Opening this year’s BFI London Film Festival is the much anticipated biographic to the great Alan Turing, The Imitation Game, starring Benedict Cumberbatch, Charles Dance, Matthew Goode, Mark Strong and Keira Knightley.
Though his impact of his work is world renowned (reading this on a computer?) the life of the man himself is perhaps lesser know. Alan Turing was the British cryptanalyst and mathematician whose genius helped crack the German Enigma code in WWII and consequently is said to have saved over 14 million lives. But Turing’s story is also remembered for his eventual arrest for gross indecency as a homosexual, a ‘crime’ for which he received a royal pardon for in 2013. It is a gripping and unbelievable story, brought to stunning life by Graham Moore’s screenplay and director Morten Tyldum.
Holed in a small room at Bletchley Park, a group of Britain’s greatest puzzling minds including chess champions, linguists and academics, must race against the clock to decipher the impenetrable code working through the 159 million million possible settings that would allow them to intercept German intelligence. And all before 12am when the Germans change the settings – and then you start all over again. As the men slave over paper and charts and endless futility, the outcast Turing sets about designing his machine. Recruiting extra help through a crossword puzzle in the newspaper for fresh minds, Turing (Cumberbatch) finds Joan Clarke (Knightley) welcoming her to the team. Their relationship develops, a charming respite from the day’s frustrations with pub trips and picnics and late night codebreaking. While his male colleagues find his eccentricities infuriating, Clarke understands his quirk and matches it with her own sharpness and intelligence – a quirk in itself as a woman, obviously. Knightley exudes a rarely seen charm for her as Clarke, though it is undoubtedly Cumberbatch that is here at his most brilliant, inhabiting every moment with passion, intelligence and conviction.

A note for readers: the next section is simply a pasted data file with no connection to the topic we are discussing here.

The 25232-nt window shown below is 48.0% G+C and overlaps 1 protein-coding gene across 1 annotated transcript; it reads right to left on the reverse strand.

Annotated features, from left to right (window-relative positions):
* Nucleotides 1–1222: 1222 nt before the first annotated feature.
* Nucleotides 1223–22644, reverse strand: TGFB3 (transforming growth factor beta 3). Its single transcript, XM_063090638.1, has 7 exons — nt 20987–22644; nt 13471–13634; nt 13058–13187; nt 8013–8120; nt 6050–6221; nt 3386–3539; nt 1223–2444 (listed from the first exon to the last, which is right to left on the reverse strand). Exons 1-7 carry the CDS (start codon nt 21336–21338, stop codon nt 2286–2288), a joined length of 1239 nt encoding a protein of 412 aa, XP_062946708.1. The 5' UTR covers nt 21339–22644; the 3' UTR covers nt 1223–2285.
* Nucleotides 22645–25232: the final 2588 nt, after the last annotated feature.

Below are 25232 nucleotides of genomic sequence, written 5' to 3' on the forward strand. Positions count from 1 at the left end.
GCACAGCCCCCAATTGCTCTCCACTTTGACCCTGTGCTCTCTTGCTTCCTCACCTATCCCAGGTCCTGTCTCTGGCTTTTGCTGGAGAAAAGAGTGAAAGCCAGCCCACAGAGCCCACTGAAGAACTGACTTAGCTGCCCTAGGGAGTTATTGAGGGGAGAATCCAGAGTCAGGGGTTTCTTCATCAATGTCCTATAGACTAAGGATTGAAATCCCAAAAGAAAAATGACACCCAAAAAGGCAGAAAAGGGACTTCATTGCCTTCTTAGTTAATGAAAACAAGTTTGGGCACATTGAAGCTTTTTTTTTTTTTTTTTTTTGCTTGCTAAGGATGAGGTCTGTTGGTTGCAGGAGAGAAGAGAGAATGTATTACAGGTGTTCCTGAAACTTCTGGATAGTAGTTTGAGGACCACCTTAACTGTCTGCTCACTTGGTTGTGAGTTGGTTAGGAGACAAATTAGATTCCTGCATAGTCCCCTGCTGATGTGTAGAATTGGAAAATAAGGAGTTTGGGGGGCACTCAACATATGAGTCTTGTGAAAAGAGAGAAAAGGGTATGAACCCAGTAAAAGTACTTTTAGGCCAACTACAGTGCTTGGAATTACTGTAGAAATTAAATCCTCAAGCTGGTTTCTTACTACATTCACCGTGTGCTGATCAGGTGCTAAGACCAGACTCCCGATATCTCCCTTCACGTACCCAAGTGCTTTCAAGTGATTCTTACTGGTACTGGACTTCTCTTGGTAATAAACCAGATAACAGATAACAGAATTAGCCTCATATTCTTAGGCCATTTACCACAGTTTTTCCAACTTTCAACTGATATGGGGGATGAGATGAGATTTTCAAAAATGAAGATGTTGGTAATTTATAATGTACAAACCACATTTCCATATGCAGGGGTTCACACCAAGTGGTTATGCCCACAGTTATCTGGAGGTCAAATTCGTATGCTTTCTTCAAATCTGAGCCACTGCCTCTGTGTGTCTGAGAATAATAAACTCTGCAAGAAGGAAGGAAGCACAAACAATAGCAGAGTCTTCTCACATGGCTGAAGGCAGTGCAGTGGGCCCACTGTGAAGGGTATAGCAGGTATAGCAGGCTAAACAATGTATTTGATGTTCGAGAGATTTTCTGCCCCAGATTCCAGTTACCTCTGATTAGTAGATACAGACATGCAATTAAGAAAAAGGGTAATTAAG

With his rag-tag bunch, Turing completes his machine, solving Enigma and opening the way to ‘Ultra’, a military intelligence program that would allow Britain to intercept and plan military action without the Germans – and in fact anyone – knowing how. Ultra remained a government secret for over 50 years. His time at Bletchley is framed by flashbacks to Turing’s troubling school days and flashforwards to the Manchester police who would later take out the warrant for his arrest for indecency.
Filmed on location in Oxford, Kings Cross, Buckinghamshire and Dorset, including the former home of Ian Fleming, Sherborne School, where Turing was educated and of course, the infamous Bletchley Park, the film becomes an act of patriotism honouring the great British minds that played such an integral part in Britain’s war efforts.
An inspiring reflection and act of remembrance for a truly inspiring man, The Imitation Game is a worthy ode to Turing and the impact he continues to have on computing and the ‘people no one imagines anything of that do the things no one can imagine’.
Could we be looking at Oscar nods? You might not need to crack an Enigma code to figure that one out…
The Imitation Game is screening on Thursday 9 October (Odeon West End) and Friday 10 October (Hackney Picturehouse).
View the full festival programme online: www.bfi.org.uk/lff
Watch the trailer: